In order to produce a game-changing product, a software provider has to listen to its customers. It is a partnership that requires input on both sides, and you have to work together to make the software the best solution it can be. No one wants to invest in a tool and have the developer say, “Good luck. See you later.” The more feedback the end user can give, the better. Excellent developers check in with customers regularly to see how things are going and what their challenges are.
Users are looking to speed up and refine their processes. Sometimes it’s the little things that can slow you down. And slowing down can be the final straw for companies who already lag behind in adopting technology.
If your company is one that has lagged in technology adoption, you risk falling behind your competition. You may have noticed that it is getting harder and harder to compete for jobs. Job requirements are changing, and building information modeling, for example, is becoming a common requirement. Technology has been on an upward spiral since Revit with its parametric modeling was introduced to the industry in 2000. All processes are becoming tech dependent, from 3D modeling to clash detection to multi-discipline collaboration.
But if you are just jumping into implementing a tool or platform, don’t try to do too much too quickly. Becoming overwhelmed and frustrated will just slow down your staff’s adoption and may thwart the entire process.
One workflow you should consider is cloud-based technology. With it, your staff can work from anywhere, and they can all collaborate on the same model. That ability is beyond valuable and can cut down on errors, clashes and ultimately on rework.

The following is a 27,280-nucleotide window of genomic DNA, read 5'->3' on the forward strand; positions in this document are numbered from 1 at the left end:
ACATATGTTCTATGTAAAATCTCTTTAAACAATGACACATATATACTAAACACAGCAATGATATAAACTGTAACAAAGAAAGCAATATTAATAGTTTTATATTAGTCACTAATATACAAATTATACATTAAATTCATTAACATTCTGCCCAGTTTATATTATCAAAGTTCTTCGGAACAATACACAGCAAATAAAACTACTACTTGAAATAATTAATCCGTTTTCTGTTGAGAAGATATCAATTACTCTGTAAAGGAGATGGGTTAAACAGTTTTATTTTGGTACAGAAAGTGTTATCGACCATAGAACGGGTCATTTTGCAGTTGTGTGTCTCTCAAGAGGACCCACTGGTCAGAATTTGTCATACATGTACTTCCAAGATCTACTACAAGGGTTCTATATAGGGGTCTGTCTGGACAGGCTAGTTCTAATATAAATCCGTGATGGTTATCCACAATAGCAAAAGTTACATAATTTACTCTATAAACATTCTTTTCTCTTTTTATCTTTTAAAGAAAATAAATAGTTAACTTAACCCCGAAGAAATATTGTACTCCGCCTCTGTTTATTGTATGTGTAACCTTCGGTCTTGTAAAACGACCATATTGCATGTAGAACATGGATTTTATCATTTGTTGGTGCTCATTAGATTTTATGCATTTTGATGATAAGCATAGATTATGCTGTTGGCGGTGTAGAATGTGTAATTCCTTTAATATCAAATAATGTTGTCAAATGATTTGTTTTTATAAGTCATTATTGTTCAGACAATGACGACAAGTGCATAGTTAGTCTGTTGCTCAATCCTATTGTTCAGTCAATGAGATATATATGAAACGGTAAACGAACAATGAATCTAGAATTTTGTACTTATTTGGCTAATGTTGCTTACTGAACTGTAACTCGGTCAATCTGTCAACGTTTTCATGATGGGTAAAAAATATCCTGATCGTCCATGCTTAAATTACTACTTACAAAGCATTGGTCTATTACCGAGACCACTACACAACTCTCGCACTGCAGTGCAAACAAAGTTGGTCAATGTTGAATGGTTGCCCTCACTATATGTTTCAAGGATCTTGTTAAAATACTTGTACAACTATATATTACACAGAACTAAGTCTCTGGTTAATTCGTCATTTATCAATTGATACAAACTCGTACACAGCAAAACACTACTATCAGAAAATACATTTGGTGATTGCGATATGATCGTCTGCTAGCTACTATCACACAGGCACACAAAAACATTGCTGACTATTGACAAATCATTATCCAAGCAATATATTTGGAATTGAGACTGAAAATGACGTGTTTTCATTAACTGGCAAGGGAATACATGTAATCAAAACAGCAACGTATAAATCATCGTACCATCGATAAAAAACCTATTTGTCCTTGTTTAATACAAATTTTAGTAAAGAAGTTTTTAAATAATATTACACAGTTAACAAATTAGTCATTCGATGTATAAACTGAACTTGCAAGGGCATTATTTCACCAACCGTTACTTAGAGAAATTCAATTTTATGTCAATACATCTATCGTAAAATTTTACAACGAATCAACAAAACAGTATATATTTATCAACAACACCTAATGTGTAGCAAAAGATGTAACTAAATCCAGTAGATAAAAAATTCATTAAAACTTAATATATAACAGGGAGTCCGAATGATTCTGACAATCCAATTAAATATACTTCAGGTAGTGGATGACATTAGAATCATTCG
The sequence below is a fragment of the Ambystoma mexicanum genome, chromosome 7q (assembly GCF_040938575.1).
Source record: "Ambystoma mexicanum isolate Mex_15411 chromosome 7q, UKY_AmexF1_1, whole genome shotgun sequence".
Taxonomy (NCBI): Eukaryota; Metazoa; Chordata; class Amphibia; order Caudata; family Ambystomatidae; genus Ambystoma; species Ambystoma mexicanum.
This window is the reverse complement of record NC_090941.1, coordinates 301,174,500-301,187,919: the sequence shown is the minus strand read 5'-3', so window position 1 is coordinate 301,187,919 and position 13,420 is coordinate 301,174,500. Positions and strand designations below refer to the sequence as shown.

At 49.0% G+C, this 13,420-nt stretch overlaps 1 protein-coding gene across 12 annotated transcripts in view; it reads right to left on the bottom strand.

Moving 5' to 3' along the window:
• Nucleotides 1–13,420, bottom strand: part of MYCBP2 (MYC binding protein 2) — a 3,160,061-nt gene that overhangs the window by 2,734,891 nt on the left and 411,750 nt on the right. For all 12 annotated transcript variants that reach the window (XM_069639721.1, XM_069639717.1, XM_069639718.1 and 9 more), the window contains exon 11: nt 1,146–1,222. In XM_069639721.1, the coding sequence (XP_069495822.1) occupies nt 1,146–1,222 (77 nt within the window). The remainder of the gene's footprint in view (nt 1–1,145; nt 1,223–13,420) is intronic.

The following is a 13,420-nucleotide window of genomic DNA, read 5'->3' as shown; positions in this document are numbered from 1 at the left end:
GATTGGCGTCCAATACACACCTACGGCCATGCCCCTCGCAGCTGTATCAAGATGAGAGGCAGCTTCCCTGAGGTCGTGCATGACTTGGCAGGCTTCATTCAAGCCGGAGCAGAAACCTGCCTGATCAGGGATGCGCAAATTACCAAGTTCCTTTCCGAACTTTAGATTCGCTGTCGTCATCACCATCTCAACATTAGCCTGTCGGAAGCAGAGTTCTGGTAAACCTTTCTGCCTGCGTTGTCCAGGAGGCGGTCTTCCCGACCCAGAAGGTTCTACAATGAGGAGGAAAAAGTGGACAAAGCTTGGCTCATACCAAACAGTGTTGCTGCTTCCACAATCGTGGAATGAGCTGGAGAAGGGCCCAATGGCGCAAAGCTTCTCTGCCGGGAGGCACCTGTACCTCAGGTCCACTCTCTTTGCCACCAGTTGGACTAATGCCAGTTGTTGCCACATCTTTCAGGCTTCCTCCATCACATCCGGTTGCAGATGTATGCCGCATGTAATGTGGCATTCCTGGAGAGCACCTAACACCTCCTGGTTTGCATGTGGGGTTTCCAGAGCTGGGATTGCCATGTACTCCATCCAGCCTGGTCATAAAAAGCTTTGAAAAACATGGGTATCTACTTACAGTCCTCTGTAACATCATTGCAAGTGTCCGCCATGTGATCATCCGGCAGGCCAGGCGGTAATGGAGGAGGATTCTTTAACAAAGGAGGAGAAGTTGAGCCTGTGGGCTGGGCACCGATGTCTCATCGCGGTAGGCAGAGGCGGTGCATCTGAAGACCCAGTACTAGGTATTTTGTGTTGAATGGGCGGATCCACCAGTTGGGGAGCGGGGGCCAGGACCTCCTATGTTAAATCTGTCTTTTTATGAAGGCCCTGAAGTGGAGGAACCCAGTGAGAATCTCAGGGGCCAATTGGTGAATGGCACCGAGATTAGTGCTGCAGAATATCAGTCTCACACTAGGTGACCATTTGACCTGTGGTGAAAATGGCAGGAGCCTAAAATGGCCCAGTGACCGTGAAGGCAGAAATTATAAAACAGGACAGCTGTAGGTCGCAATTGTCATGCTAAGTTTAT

The dynamic of a remote workforce depends on tracking productivity, and there are ways to measure whether everyone is pulling their weight. The good thing is you have a much larger talent pool to draw from when your staff can work remotely, whether that is down the street or from Alaska. It expands your options.
It also brings fresh thinking to your organization. A diverse staff can introduce innovative ways of doing things – thinking outside the box. You should embrace the mindset of trying new things, even if some ideas end up not working. Innovation involves taking risks and finding different ways of doing something.
Encourage your team to think of alternatives to the “normal” way you do things, whether that is drawing, prefabricating or installing. Just because you do something a certain way does not mean it is the only way or the best way. Established workflows are developed for a reason – they worked at the time. But do they work as well as they could in the future? Push back against the attitude, “We’ve always done it this way.” If you want to achieve more than you have historically achieved, challenging that mindset is one way to get you there.
Tune in to the Bridging the Gap Podcast and learn how Jason Gregg and the RK Mechanical staff moved outside their comfort zone to implement eVolve Mechanical into their Revit workflows.